The conditions for a Green Revolution in Africa are not, and have never been, in place
The recent death of Norman Borlaug the ‘grandfather’ of the Green Revolution makes this a good time to reflect on food and farming in the 21st Century and the Malthusian Time Bomb that he sought to defuse.
It is often suggested that Borlaug succeeded in achieving significant yield increases in crops in Asia through a combination of dwarf varieties, inputs in the form of inorganic fertlisers and irrigation.
However, the Green Revolution was institutional as well as agronomic, with the state providing the infrastructural support needed for making this transformation successful.
The conditions for a Green Revolution in Africa are not, and have never been, in place. Recent interventions such as the Millennium Development Project, Alliance for a Green Revolution for Africa or even the up-to-now successful input subsidy in Malawi are unlikely to be sustainable.
The flaw in these interventions is the narrow perspective adopted: agricultural sustainability cannot be reduced to questions of production alone. Neither is agricultural sustainability simply the wise and careful stewardship of the land. Both views remove farming from its social, economic, political and historical determinants. Rather, it would be better to recognise the need for social transformation that embeds agriculture as stewardship in webs of social relationships that link production, consumption, questions of equity and environmental justice.
Think in systems
Agricultural ecology, or agroecology, provides a shorthand for this complex understanding of the biological, socio-economic and cultural elements that embody an agricultural ecosystem. Hence agroecology introduces agricultural systems that mimic the natural ecosystems they have replaced, and maintains the link between the cultivation of the land and the culture of the people who farm it. In direct contrast to the universalising message of the New Green Revolution, agroecology is particular, contextual and nuanced. It strikes a balance between production, stability and resilience through diversification rather than intensification.
The traditional agricultural systems that industrial agriculture has replaced were characterised by diversified strategies. Farmers would plant a number of different crops in the same field - for example, maize, sorghum and millet could be intercropped with cowpeas and pumpkins in its drier upper limits. Meanwhile the retention of useful natural tree species or the cultivation of others combines annual and perennial crops in this rich mosaic.
These agricultural systems make the fullest possible use of agroecological niches and conserve the resource base on which agriculture depends, ensuring production in the long term. Each crop has different times of planting, growth habit and maturity date, thus extending the growing season and reducing peak labour demands by lengthening the period of harvest. The outcome is to lower the risk of crop failure and hunger, and to offer a more diverse and healthy diet.
Growing for growth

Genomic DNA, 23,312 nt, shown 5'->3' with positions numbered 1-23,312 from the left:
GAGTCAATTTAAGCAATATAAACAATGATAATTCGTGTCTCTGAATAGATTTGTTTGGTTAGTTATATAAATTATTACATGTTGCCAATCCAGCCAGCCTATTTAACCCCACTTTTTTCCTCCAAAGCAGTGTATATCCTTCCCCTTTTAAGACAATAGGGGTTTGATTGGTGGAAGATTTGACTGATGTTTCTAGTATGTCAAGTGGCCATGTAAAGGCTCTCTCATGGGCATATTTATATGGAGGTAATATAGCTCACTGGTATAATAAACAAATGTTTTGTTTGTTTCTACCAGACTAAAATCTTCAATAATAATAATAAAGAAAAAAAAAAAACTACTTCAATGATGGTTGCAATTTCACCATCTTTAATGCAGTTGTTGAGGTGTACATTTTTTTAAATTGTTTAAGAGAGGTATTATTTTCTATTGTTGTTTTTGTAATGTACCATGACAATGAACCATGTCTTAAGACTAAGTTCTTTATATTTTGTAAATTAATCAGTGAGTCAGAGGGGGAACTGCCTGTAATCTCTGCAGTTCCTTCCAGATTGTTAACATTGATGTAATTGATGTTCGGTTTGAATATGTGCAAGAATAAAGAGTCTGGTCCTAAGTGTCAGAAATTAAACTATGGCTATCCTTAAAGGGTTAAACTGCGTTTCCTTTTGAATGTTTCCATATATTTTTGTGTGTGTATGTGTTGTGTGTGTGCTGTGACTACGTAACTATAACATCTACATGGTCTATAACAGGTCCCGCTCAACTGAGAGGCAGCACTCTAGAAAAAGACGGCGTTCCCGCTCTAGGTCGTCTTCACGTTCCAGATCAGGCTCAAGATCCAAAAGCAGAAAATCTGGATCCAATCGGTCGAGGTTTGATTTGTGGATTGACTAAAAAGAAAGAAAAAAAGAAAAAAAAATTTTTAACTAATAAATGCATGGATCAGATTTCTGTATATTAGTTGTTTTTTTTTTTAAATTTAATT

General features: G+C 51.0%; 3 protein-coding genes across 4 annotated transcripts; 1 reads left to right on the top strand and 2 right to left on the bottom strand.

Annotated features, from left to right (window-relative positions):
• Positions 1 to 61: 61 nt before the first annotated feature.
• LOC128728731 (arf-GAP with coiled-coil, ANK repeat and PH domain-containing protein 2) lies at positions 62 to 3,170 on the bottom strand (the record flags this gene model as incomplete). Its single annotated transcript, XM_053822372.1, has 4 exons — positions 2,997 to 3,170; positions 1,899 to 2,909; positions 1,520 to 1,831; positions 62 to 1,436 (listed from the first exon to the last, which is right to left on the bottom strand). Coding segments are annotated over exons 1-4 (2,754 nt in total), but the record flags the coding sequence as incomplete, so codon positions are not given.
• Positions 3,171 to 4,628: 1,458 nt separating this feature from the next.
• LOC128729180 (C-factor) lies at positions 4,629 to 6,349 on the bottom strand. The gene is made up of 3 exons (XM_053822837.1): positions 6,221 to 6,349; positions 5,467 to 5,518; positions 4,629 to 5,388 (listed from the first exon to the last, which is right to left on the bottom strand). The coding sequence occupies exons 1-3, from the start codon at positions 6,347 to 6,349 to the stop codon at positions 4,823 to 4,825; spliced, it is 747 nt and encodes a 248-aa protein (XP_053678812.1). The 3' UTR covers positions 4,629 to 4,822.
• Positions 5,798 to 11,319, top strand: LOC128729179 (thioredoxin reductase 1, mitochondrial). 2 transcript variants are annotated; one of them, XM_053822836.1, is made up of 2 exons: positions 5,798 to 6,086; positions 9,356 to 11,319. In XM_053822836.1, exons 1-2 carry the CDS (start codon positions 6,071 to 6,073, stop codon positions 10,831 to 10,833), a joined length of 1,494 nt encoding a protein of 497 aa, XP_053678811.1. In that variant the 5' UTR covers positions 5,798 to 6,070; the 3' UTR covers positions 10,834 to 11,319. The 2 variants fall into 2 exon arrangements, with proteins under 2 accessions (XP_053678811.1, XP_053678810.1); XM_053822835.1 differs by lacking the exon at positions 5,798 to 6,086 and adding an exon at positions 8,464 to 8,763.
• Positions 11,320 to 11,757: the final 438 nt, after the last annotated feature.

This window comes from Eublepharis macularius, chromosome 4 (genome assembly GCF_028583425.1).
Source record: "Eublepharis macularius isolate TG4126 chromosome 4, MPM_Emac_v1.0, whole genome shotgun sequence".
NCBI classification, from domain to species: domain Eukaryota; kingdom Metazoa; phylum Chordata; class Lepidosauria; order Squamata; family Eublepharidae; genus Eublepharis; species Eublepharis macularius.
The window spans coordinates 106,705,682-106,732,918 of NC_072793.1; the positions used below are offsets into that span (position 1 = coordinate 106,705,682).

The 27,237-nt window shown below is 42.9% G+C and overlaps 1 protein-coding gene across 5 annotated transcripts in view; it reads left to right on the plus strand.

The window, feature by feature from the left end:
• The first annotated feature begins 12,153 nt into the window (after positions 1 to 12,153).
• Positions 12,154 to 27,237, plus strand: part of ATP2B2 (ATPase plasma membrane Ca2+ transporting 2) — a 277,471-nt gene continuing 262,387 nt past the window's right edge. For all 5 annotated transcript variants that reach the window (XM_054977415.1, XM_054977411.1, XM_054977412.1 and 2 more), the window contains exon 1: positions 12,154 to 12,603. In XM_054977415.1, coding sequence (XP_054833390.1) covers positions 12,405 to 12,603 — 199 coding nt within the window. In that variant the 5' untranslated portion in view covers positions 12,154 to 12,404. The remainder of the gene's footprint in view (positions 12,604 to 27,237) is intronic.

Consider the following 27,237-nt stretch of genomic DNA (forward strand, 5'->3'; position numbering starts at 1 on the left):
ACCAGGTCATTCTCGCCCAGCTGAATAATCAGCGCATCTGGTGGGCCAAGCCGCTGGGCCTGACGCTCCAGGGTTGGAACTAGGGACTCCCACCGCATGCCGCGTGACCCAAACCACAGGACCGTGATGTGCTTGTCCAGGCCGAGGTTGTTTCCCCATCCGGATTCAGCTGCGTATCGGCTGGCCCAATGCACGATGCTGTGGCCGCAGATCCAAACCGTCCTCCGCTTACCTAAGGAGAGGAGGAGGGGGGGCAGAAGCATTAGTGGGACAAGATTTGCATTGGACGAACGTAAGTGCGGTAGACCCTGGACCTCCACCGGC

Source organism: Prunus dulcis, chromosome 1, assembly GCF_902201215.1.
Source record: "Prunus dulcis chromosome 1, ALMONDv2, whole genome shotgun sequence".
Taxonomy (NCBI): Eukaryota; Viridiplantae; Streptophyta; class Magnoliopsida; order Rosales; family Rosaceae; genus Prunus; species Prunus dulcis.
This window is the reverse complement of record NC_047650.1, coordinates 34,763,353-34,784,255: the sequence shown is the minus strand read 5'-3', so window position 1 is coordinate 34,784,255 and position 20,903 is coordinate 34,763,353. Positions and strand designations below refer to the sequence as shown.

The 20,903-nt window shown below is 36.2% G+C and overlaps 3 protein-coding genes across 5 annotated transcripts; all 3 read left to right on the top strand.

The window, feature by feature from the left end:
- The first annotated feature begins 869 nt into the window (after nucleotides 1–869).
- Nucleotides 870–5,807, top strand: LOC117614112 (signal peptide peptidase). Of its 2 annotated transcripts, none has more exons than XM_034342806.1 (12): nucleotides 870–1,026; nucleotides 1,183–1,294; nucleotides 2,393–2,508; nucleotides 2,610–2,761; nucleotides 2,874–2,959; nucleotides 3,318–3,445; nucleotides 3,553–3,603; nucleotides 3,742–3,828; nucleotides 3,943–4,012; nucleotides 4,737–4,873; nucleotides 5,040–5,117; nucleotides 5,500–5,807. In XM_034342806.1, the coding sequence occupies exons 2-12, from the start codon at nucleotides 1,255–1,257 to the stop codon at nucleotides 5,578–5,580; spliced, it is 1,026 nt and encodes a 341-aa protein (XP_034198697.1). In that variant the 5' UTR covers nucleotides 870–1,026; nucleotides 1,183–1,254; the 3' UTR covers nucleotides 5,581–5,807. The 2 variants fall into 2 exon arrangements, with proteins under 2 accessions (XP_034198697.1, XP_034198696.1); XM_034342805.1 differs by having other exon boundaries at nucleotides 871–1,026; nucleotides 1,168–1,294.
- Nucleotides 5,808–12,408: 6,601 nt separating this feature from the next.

Given current population pressures, agroecology needs to look forwards to other ways of maintaining and enhancing soil fertility. We, at Find Your Feet, support farmers to conserve their soils by rotating their crops, applying compost, taking measures against soil erosion and introducing leguminous crops. We also encourage farmers to save seed that is adapted to local conditions. This is in contrast to the present over-reliance on high yielding modern seed varieties - normally hybrid maize - and fertilisers. Our on-farm trials in Malawi have demonstrated that, under field conditions, there is no real benefit in using hybrid maize over open-pollinated varieties given the fact that the main constraints to maize production are soil fertility and soil moisture.
In doing so we are not suggesting panaceas but alternatives that require knowledge and perspicacity. We believe that there are specific solutions to specific farming problems, not a one-size-fits-all agriculture that is often proposed by the advocates of high input industrial agriculture. Some solutions may be technical, requiring a drought resistant crop, others, social and political, such as the need for agrarian reform.
The relevance of looking at agriculture from an agroecological standpoint is not confined to the developing world. Here in Europe/UK, the industrial model of agriculture has led to a rural crisis. The emphasis on farming as business has lead to fewer, larger farms and a declining rural economy, with consequent depopulation of rural areas. Agroecology recognises agriculture’s multifunctionality - its role in creating and/or maintaining the landscape as well as producing food, providing employment, and conserving biodiversity.
In the face of impending and dramatic climate change, we need to do more to build resilience into our farming systems. This can best be achieved by looking to agroecology as the way forward because it will rebuild the countryside and the webs of social and ecological relationships on which it depends. We acknowledge Borlaug’s contribution to increasing agricultural yields but question the path he took to do so – the neglect of the environment in the singular concern for productivity gains was short-sighted in the extreme. It is a legacy that we must address if we are to resolve the environmental crisis of today.
Dan Taylor is the director of Find Your Feet